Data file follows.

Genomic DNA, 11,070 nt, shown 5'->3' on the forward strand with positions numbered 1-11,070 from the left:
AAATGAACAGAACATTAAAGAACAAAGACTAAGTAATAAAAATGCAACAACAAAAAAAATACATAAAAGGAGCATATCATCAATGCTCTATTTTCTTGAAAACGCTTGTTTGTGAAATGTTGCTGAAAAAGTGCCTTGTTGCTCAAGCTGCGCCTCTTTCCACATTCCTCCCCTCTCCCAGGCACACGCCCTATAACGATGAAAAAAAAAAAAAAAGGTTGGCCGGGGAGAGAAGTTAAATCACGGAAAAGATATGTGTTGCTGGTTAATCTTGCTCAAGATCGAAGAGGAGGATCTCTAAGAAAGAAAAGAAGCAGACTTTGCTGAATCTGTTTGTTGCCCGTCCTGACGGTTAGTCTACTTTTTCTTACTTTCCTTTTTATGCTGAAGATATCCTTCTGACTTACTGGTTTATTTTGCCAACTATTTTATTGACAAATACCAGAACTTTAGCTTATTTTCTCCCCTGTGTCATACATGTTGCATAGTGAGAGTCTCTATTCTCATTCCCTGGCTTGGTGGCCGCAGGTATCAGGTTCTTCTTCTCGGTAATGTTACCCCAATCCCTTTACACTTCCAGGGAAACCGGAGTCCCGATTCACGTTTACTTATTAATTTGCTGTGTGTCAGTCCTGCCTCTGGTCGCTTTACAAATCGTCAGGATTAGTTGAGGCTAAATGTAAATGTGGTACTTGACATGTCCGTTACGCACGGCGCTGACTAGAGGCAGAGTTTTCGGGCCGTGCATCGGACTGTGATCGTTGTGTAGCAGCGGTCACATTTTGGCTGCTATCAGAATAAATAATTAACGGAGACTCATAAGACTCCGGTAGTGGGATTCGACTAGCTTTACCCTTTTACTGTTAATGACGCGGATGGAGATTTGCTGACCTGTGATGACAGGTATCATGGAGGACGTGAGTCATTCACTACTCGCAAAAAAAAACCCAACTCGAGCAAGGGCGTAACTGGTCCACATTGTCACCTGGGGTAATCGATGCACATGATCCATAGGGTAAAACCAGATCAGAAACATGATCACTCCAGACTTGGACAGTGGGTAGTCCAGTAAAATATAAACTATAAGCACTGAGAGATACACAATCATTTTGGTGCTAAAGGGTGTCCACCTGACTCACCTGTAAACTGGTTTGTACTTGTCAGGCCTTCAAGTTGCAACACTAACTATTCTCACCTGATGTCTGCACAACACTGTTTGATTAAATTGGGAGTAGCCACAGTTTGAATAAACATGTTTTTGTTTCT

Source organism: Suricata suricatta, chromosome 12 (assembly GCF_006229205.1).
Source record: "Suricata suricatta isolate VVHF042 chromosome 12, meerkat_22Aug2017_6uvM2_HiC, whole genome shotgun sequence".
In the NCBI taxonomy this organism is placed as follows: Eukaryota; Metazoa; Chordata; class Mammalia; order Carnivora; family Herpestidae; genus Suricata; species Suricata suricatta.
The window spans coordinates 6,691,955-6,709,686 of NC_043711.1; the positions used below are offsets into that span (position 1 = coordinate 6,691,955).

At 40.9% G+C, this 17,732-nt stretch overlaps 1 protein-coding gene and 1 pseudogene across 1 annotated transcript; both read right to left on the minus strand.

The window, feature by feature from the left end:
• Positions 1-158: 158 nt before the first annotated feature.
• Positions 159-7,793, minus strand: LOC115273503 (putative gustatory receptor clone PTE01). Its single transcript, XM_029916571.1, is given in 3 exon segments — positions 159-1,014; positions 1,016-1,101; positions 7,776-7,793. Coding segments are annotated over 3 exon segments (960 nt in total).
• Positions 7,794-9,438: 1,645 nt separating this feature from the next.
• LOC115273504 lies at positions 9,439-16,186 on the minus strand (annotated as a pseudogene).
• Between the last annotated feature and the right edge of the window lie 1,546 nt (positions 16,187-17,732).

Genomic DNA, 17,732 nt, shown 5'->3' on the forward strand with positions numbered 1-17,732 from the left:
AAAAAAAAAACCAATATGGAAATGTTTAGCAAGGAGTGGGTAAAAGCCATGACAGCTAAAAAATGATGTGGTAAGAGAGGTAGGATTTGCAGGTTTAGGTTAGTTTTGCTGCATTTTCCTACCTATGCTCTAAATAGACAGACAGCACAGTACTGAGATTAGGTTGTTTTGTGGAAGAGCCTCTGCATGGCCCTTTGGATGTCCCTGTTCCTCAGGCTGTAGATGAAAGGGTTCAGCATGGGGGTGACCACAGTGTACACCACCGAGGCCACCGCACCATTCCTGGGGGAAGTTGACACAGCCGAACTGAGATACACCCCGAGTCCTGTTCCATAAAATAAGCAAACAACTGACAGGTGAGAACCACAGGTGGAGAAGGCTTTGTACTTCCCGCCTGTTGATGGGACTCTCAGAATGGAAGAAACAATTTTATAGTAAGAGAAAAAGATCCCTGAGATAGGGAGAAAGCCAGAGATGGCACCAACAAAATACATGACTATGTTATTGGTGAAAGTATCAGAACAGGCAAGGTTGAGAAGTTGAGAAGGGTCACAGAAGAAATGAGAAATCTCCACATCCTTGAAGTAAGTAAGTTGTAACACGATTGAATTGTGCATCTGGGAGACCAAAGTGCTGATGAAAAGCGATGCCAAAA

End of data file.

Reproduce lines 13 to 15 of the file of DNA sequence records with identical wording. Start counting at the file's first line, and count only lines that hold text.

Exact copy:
• Between the last annotated feature and the right edge of the window lie 1,546 nt (positions 16,187-17,732).

Genomic DNA, 17,732 nt, shown 5'->3' on the forward strand with positions numbered 1-17,732 from the left:
AAAAAAAAAACCAATATGGAAATGTTTAGCAAGGAGTGGGTAAAAGCCATGACAGCTAAAAAATGATGTGGTAAGAGAGGTAGGATTTGCAGGTTTAGGTTAGTTTTGCTGCATTTTCCTACCTATGCTCTAAATAGACAGACAGCACAGTACTGAGATTAGGTTGTTTTGTGGAAGAGCCTCTGCATGGCCCTTTGGATGTCCCTGTTCCTCAGGCTGTAGATGAAAGGGTTCAGCATGGGGGTGACCACAGTGTACACCACCGAGGCCACCGCACCATTCCTGGGGGAAGTTGACACAGCCGAACTGAGATACACCCCGAGTCCTGTTCCATAAAATAAGCAAACAACTGACAGGTGAGAACCACAGGTGGAGAAGGCTTTGTACTTCCCGCCTGTTGATGGGACTCTCAGAATGGAAGAAACAATTTTATAGTAAGAGAAAAAGATCCCTGAGATAGGGAGAAAGCCAGAGATGGCACCAACAAAATACATGACTATGTTATTGGTGAAAGTATCAGAACAGGCAAGGTTGAGAAGTTGAGAAGGGTCACAGAAGAAATGAGAAATCTCCACATCCTTGAAGTAAGTAAGTTGTAACACGATTGAATTGTGCATCTGGGAGACCAAAGTGCTGATGAAAAGCGATGCCAAAA